Alice In Rhodie-land Spring
(newly discovered and unpublished fragments)
Basil Vaerlen, San Francisco, Calif.
A young toad (Bufo americanus) - as any knowledgeable person would have recognized - sat in the middle of the Rhododendron Dell, croaking his young heart out.
"Breck-ek-ek-ek, Co-ax! Co-ax!" he croaked in classic Greek. And then switching to American-English, he added: "Dammit! That's hard on the throat!"
"Then why do you do it?" Alice asked.
"It's because I'm lonesome," the toad said simply. And large crocodile tears (if he'll pardon the expression) coursed down his warty cheeks. "I yearn for companionship. Do you know what it is to yearn . . .?"
A Pink Pearl leaned over Alice's shoulder and murmured: "It's a lone toad that has no yearning, my dear!"
"Somehow," Alice said, "that doesn't sound right."
"Though why he lets it bother him," Pink Pearl continued, "I'll never understand . . . when he has all of us beautiful things to contemplate!"
"That's not the same thing at all" the toad shouted. "Why, you might as well say that if you have a ponticum you have an Annual Show! Or, why strive for a yellow truss when dandelions are so much easier to raise! Or...."
"Toity-toity, temper!"Pink Pearl snickered; and then she confided to Alice: "It's so much fun, stirring up the natives!"
"Didn't you ever," the Toad continued, "yearn for another Pink Pearl?" "Heavens to little pink lapponicums, no!" Pink Pearl snorted. "We wouldn't want too much of a good thing, now would we? I'm a thing of beauty . . ." " . . . and an annoy forever!" the toad said quietly.
" . . . and as far as I'm concerned, enough is enough; and too much is more than a-plenty!" She turned on the toad and said pointedly: "Now why don't you just go about your business of catching and eating bugs - - - as any self-respecting toad should do. You wouldn't have time, then, for all of this fol-de-rol about being lonesome. I'm a-Freud you don't know how to sublimate . . . "
"One's only Jung once," the toad said and glanced at Alice to see if she got the pun. "Why don't you snicker, girl? That was supposed to be funny ..."
Alice changed the subject quickly. "While I was going through the Dell a while ago, I heard the Jolly Green Gardener singing a song which somehow didn't make sense to me. It had such strange words in it. Perhaps you could explain it to me."
"If there's anything I'm good at - besides yearning, that is! - " said the toad, "it's explaining things."
"I can explain a thing or two," said Pink Pearl archly, "if it comes to that.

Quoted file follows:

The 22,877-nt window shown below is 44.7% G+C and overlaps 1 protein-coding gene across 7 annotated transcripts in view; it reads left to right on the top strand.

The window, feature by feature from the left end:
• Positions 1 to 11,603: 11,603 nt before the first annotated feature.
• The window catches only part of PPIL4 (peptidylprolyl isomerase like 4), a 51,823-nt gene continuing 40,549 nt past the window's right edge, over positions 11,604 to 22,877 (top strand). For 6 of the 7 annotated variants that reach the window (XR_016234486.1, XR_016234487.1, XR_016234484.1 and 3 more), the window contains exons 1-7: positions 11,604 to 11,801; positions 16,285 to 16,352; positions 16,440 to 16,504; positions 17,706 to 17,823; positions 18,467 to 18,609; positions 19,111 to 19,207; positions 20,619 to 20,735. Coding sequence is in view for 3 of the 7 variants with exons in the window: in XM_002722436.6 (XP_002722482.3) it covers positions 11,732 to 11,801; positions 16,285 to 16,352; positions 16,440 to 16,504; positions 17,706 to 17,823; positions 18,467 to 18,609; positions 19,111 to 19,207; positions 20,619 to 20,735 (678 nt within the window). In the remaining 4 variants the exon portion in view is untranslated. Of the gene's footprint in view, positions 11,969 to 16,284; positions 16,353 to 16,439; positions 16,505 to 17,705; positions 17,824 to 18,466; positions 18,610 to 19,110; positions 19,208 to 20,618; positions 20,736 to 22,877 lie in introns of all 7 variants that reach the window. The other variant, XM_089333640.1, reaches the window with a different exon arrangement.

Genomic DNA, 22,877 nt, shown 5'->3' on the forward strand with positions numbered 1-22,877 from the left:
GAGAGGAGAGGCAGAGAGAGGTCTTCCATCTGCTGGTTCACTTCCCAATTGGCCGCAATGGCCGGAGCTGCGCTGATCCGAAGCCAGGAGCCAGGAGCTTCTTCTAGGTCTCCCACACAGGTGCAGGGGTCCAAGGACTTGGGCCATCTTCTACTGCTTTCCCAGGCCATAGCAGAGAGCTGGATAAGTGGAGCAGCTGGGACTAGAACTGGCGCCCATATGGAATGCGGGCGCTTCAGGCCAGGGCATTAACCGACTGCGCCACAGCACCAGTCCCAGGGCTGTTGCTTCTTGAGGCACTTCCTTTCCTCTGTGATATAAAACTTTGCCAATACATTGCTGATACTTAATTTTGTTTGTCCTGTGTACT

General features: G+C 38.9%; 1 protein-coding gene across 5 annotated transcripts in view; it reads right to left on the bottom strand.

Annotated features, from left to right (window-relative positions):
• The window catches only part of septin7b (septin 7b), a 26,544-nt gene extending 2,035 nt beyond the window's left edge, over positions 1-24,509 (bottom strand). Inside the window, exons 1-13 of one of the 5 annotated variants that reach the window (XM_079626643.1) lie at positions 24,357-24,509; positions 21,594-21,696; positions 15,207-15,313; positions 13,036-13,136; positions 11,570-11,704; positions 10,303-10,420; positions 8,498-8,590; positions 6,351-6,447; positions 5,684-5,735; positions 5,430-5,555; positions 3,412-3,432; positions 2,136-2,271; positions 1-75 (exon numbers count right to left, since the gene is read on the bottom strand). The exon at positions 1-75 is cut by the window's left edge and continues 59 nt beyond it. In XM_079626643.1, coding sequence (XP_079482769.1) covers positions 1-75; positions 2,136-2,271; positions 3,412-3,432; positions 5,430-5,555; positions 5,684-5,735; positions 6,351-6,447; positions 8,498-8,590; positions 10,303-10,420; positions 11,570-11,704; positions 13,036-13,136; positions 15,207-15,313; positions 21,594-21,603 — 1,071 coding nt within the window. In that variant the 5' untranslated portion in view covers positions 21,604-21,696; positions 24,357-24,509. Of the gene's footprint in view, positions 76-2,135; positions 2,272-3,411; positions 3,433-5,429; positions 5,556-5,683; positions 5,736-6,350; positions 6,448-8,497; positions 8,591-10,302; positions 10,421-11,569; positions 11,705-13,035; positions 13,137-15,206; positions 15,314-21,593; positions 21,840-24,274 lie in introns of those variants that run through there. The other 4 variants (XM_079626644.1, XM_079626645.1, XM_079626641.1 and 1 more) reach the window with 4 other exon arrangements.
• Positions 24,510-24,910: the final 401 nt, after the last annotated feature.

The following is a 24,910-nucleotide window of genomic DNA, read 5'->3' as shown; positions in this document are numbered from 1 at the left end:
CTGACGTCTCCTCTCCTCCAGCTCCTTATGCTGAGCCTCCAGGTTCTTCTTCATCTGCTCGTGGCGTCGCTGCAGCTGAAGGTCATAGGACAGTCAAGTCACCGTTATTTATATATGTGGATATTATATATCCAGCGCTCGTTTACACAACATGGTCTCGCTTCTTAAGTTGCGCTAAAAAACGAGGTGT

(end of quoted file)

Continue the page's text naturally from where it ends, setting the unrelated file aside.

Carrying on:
So sing out, sweet child."
"Oh shut up," said the toad, "and let the child sing!"
Alice cleared her throat and sang the song as well as she could recall it:
'Twas hooker and the kingdon-wards
Did trek and tramble on the rocks;
When sheriff gave the ludlow words
That hendersoned the cox.
Come to the Dell, oh bosky one;
Pollen the trusses, now it's May!
Plant the seed: when all is done,
Throw the duds away.
Long time he did a chemic dance
And sprayed the bushes, top to toe;
And wondered if by any chance
The little bugs would go.
And has thou slain the brachyrhine,
That grubbled all the frentic roots?
Thou shalt have threeples with your wine,
And sniggles with your boots!
Alice stopped expectantly.
"Are you quite sure," Pink Pearl ventured, "That you you heard it right?"
"Hm-m-m," the toad mused. "Why, my dear, it's clear as custard. It's a good thing that I have a smattering of anicent Greek, or I'd never have figured it out. To begin with, take: 'To trek and tramble'. Always start with the easy ones, I always say. Now that's: 'to travel in an ambling manner'."
"Thank goodness," Pink Pearl sniffed, "I've never trambled . . . " "The most interesting thing," the toad hurried on, "is: 'to gruble'. One might think it a sort of slithering along, but you couldn't be wronger! It's the act of de-grubbing. You've degrubbed, haven't you? That's something everyone has done . . . or they just haven't lived! So that's no problem . . . now, let's just hurry right along. Take 'threeple' . . . "
"No thank you," Alice said. "I'd rather not be any more confused than I am now. I'm sure I'll never be called upon to have them with my wine! Besides, I'm too young to have wine, anyway . . . "
"And quite right, dear child," Pink Pearl retorted. "And I'm ashamed of you, toad, for suggesting such a thing. The mere suggestion that a child should have wine ... with or without threeples ... goes beyond the laws of common decency, upon which this great country was founded; if not actually against the laws! There's too much permissiveness now-a-days! Wine . . . and threeples on top of that . . . well, I never!"
"Thank you both, kindly," Alice said; "but I think I'll just go back and have the Jolly Green Gardener sing it to me again. I'm sure that I missed something. And besides, I can always ask him to explain the hard parts. And even if he can't, the tune was lovely .."
As she headed back down the path, she heard the toad singing plaintively: "Breck-ek-ek-ek, Co-ax! Co-ax!"
And Pink Pearl saying disdainfully: "Oh shut up; and go chase a bug!"
The year has ended: through the grounds
The Song of Spring benignly sounds. Bugs and such begin to stir.
Each little Him seeks little Her
Intent on making progeny .. .
Which is, perhaps, as it should be:
Except that all such dissipation
Contributes to defoliation
Of our choice plants! Ye Gods, above!
Must we pay dearly for such love?
The Gardner, with murderous rage
(Be he Young or bent with Age)
Leaps to the fray with frantic fits
And scares the bugs out of their wits!
He loves to fight the rising tide
Of insects with this bug-icide:
The exercise, also, is quite
Enough to whet his appetite;
And proves, no doubt, the saying's sound:
It's Love that makes the world go round!